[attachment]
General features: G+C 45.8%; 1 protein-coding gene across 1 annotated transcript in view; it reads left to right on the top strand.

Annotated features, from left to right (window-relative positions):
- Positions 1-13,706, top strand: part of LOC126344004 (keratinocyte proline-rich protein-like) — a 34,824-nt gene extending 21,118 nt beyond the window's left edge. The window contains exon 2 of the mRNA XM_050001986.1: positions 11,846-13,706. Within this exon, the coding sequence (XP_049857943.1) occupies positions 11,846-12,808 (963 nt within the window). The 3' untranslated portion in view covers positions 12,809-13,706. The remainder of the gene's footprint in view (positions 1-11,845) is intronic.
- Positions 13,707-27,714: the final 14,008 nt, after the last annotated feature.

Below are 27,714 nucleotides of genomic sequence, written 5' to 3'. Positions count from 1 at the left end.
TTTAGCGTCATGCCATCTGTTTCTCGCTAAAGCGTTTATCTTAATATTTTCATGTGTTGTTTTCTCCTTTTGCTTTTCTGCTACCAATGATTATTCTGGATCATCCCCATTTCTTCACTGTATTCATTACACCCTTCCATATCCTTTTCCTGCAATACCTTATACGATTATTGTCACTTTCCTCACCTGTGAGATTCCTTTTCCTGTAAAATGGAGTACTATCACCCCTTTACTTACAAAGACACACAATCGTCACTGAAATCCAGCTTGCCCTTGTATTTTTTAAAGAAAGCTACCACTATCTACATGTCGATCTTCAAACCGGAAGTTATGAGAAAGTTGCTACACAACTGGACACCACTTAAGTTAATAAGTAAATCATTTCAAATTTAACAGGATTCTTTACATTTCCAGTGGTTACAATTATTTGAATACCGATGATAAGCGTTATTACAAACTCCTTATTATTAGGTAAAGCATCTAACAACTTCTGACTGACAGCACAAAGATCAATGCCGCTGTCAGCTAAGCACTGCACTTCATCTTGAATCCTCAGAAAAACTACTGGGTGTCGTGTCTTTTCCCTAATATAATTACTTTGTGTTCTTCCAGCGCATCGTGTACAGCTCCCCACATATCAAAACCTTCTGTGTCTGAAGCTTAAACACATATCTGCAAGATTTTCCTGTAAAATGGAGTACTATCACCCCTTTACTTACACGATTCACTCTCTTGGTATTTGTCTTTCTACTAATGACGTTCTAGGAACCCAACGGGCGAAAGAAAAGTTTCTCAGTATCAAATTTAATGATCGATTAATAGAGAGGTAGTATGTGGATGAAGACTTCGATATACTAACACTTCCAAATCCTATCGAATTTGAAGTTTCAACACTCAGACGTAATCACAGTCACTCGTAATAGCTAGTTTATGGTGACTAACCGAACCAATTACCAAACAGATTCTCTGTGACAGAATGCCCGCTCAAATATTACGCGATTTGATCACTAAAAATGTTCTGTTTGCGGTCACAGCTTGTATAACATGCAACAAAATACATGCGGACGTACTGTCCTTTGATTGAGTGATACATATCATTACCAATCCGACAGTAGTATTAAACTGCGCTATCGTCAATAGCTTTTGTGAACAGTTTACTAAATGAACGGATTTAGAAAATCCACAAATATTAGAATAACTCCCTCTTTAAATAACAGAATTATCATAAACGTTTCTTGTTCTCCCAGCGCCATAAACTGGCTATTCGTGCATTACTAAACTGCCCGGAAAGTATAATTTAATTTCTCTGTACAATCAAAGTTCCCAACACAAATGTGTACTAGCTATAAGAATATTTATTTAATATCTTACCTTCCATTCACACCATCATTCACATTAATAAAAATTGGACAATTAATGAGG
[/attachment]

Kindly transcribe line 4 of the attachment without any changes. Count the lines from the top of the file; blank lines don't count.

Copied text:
- Positions 13,707-27,714: the final 14,008 nt, after the last annotated feature.